TalineAre the Armenian children in Western countries appreciating the Armenian songs or do they ask you to perform in foreign languages? How do you deal in such cases?
My main objective is to enforce the relationship between children and their Armenian language and heritage. That is the primary goal. The fact that we had more than 10,000 people who attended our concerts worldwide in 2006 seems to suggest that there is significant appreciation for the work we are doing. We sometimes include some well known non-Armenian songs in concerts, but only to the extent that they support the success of the overall program.
  
Besides your CDs and DVDs, how can you reach your young audience?
While the DVDs are a great way to reach audiences throughout the world, concerts are another great way of doing so. I think our biggest challenge is in reaching Armenian children and families with the DVD given that we are spread all over the world and many of us do not have strong links with Armenian organizations or Armenian media.
 
 
In the Middle East the pirated DVDs are abundant in Armenian houses; does this make a financial loss for you?
Piracy definitely makes life very difficult for us and for Armenian culture in general. It unfortunately exists everywhere and even in developed countries such as the USA and Canada, and there is little awareness of the significant damage it does to our culture and to our artists. Yes, our company has tremendous financial losses as a result but our children are unfortunately the main losers because of it. My team, I and other artists are unable to produce as many DVDs as children and parents would like to see. Wouldn’t it be wonderful to be able to produce many Armenian DVDs for children every year or perhaps have weekly children’s TV programs in Armenian? We simply cannot have that when there is so much piracy around us. Specifically while perhaps 30-50% of DVDs are pirated in most countries, close to 100% are pirated in the Middle East. One of the reasons we have not been able to visit Middle Eastern countries to this date is piracy and the lack of original DVD sales which we need to financially justify a concert tour. We cannot even justify travelling to countries like Canada and Australia if we do not have financial support from DVD and CD sales. So yes… this is a very big problem that keeps clipping our wings.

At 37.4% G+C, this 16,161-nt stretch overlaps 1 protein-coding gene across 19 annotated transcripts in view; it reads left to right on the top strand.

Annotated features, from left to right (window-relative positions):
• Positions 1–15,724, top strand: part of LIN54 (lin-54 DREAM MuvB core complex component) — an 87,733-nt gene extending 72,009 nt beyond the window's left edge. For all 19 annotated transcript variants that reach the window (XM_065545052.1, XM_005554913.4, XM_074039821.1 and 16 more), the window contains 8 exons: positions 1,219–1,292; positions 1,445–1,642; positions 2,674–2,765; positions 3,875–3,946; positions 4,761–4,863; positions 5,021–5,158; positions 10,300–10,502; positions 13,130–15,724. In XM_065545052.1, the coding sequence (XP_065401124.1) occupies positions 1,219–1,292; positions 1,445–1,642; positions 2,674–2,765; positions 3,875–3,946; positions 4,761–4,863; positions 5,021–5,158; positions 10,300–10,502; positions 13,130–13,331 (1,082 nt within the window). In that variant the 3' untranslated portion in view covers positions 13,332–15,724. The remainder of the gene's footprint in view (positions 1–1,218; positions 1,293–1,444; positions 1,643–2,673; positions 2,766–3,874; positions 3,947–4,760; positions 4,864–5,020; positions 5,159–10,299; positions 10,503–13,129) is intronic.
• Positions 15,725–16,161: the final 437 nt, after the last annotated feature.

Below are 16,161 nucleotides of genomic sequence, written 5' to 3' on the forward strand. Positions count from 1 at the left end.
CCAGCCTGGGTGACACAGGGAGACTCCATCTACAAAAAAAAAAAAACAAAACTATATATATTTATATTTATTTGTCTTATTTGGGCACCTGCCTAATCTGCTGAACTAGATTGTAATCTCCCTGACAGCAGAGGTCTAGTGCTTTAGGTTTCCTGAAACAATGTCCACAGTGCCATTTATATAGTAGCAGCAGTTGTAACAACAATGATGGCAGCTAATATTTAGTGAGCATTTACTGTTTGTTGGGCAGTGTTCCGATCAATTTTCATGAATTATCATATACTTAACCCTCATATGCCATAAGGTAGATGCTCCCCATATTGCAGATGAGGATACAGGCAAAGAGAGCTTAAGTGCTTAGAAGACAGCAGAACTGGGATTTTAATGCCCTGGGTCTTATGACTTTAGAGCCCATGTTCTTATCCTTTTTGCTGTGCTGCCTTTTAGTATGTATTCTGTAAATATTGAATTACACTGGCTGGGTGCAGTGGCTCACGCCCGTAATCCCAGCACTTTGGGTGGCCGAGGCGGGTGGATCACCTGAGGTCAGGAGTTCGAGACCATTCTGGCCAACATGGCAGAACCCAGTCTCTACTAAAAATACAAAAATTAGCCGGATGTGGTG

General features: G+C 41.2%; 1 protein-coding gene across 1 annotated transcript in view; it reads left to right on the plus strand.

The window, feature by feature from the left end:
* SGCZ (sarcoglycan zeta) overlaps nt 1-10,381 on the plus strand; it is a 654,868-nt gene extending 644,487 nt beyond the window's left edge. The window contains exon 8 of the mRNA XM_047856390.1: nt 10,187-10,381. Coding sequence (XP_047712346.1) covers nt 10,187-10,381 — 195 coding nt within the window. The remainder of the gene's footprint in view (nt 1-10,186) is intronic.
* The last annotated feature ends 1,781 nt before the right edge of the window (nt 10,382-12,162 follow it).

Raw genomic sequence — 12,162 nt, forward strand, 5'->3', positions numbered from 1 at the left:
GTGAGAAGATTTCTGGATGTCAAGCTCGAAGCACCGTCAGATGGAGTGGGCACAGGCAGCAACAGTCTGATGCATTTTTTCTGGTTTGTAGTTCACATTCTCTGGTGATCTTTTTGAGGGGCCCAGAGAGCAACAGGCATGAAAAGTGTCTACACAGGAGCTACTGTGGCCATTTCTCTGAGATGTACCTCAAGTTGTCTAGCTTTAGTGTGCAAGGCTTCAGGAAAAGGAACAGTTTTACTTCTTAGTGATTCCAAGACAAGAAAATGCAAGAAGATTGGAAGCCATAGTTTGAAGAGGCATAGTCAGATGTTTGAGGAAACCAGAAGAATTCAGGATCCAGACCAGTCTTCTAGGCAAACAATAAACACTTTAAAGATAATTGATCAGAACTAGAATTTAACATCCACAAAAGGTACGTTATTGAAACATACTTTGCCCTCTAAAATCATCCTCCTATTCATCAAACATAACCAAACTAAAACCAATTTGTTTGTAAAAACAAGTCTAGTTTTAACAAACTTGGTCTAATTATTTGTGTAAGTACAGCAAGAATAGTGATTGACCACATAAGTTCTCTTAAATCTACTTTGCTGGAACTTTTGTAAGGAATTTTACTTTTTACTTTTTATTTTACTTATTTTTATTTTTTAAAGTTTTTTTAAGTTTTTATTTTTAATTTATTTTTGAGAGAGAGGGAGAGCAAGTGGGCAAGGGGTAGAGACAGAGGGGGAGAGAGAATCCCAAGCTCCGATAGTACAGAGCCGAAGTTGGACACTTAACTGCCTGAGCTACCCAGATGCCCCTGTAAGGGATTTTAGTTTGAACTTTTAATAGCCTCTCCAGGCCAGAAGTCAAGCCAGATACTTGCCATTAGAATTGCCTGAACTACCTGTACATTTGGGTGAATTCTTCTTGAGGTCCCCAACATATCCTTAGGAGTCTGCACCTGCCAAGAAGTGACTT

How do the people see the clothes used in your performances? do they aspire for new costumes? are the costumes used by you inspired from any Armenian folk tales or traditions?
Costumes are really not an area we seriously focus on or try to make a statement with. I did introduce some changes though in the last DVD we produced "Let‘s Sing in Armenian". The main objective is to produce highly entertaining and educational programs in Armenian and to create an image that is colourful and attractive enough for the children to watch again and again. I cannot recall receiving any comments on the costumes we have used in our productions with the exception of the Armenian costumes we used in "Yerkenk Hayeren" which were very popular. I also once received an email form a mother who wanted to find out where I purchased my shoes.
 
How do you overcome the fact that Armenian children need songs in both Western and Eastern languages? do you address to each group with separate set of songs?
This is an interesting question. We Armenians have our many sub-cultures and dialects and you can observe this very clearly when you live in a place like Los Angeles, where immigrants from Armenia, Lebanon, Syria, Iran, Turkey and everywhere else live together. Our goal from the beginning has been to produce programs that respect all Armenians and are for all Armenian children regardless of where they were born. I think it is very important for children to be aware that there are different Armenian accents and dialects other than their own and to respect other Armenians who may speak a slightly different language than they do. We create one program to address all.